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How to Market Your Training

Posted by Marsha Weisleder on 11/12/18 8:00 AM
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Photo by: Kerstin Riemer via Pixabay

Do you know anyone who works in advertising? Typically, you’ll find really creative individuals who come up with catchy commercials and ads. The amazing thing is that we, as trainers, have a lot in common with them. You see, we both want to reach an audience, convey a message, and ultimately change behavior. While they want you to run out and buy their product, we want our learners to use their new skills back on the job.

 

Here’s something else we have in common. Most people don’t want what the advertisers are offering. We don’t turn on the TV or the radio for the commercials. Well, maybe we do for the Super Bowl, but that’s a different story. In fact, with devices like a PVR and DVR, we can bypass commercials altogether. That’s why advertisers get clever with their ads. By the way, did you know companies pay $5 million dollars for a 30 second Super Bowl commercial? Sounds extreme but they’re all chasing the same hope—that after the game, people will be talking about them.

 

Now, wouldn’t you agree that many people don’t want what we’re offering either? So, our job is to entice them, and get them interested and talking about us. Thankfully, we don’t have to spend millions of dollars, but we do need to get creative.

 

Some of you might think, I don’t have time for marketing. Well, let me ask you this. Have you ever experienced any of the following problems?

  • Not enough participants to run training programs.
  • Participants arriving late and leaving early because of conflicts with other activities.
  • Last-minute cancellations, substitutions, and no-shows of participants.
  • Reluctance by managers to schedule employees for training.
  • Participants don’t know why they are in a training session.

 

If you answered yes to any of the above, then you need to rethink your marketing efforts.

 

One of the first steps in marketing is to know your product. How can you promote or advertise something if you’re not clear on the actual product? And guess what? Our product isn’t knowledge, skills, manuals, job aids, workshops, or seminars. Yes, those are some of the tangibles we create, but they don’t satisfy a need or translate into a benefit for our customers. We need to think about the intangibles. That’s what people are really buying.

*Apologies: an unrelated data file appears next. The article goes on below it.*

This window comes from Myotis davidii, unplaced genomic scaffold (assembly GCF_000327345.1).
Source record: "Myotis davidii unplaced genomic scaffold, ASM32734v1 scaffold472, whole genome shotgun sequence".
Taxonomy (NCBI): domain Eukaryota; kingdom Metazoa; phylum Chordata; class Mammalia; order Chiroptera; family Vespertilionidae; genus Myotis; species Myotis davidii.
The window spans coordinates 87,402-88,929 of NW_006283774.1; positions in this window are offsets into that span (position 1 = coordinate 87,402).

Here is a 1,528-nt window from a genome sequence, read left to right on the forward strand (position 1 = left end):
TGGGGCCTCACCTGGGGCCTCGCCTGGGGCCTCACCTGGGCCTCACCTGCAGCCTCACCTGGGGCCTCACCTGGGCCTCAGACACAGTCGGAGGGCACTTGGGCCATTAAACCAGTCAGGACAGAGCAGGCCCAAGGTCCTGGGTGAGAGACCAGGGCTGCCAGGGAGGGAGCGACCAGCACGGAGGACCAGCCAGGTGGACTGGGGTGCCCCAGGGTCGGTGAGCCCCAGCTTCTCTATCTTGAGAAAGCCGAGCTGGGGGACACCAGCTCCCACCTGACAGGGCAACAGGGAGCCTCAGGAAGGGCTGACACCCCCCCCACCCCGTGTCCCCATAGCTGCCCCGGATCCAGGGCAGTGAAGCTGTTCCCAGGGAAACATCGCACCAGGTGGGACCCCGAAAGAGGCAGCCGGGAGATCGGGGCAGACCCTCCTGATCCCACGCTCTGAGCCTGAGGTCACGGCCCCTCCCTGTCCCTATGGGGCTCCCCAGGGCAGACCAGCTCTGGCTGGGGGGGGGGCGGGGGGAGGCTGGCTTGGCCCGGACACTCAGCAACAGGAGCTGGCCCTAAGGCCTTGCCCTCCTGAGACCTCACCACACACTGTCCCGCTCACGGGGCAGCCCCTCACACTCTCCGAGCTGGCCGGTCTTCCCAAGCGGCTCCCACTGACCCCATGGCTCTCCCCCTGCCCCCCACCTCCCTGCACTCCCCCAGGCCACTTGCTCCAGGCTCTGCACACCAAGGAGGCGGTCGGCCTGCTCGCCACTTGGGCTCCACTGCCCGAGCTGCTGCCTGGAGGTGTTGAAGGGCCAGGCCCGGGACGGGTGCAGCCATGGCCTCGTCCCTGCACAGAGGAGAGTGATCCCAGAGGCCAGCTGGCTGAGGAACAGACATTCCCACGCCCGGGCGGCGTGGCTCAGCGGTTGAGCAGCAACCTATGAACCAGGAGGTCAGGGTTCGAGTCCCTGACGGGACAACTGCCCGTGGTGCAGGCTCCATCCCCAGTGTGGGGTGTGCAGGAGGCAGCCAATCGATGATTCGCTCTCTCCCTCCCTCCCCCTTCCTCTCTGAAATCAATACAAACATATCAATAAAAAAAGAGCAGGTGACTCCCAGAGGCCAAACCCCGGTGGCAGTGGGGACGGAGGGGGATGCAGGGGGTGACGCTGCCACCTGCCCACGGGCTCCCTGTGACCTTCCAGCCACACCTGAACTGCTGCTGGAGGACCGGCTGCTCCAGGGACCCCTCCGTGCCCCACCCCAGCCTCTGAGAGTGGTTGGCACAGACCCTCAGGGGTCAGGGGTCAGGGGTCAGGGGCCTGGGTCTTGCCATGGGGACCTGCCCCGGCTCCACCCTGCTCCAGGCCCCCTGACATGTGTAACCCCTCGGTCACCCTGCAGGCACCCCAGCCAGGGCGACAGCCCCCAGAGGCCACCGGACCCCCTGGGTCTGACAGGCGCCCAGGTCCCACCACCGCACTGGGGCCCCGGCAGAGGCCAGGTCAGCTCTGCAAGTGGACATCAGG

Let’s use the multi-billion-dollar cosmetics industry, for example. Ladies, are we buying lipstick, foundation, blush, eye shadow, and mascara? Or, are we really buying confidence, youth, beauty, and self-esteem? I’m sure you’ll all agree it’s the latter. The same applies to training.

 

So, no, we’re not promoting workshops and seminars. Our true intangible products are things like confidence, advancement, opportunities, promotions, achievements, solutions, growth, and success. That’s what people need and what should be communicated in our marketing materials.

 

In our Marketing Your Training Internally workshop, we help you build a marketing plan for an upcoming workshop. You’ll generate interest in the program and promote the value of your department. Now, that’s what I call a win/win scenario.

 

What have you done to market your training or your department? Have you tried anything creative or enticing? I look forward to hearing your thoughts and ideas.

 

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Marsha has been a course leader with Langevin since 2000. She graduated from the University of Toronto with a Bachelor of Science in Neuroscience. She went on to attend Osgoode Hall Law School and practiced civil litigation for a few years. While working for a company as their in-house legal counsel, Marsha fell into a training position and never looked back! Each day, Marsha brings passion and excitement to her workshops, always encouraging her participants to find their own passion as well. Outside of the classroom, Marsha loves to spend time with her family, travel, and stay active. Of course her main obsession is Elvis! Some people might think she’s a little over-the-top about him, but doesn’t everyone have an Elvis shrine in their home? Maybe not…



Tags: managing training, marketing training

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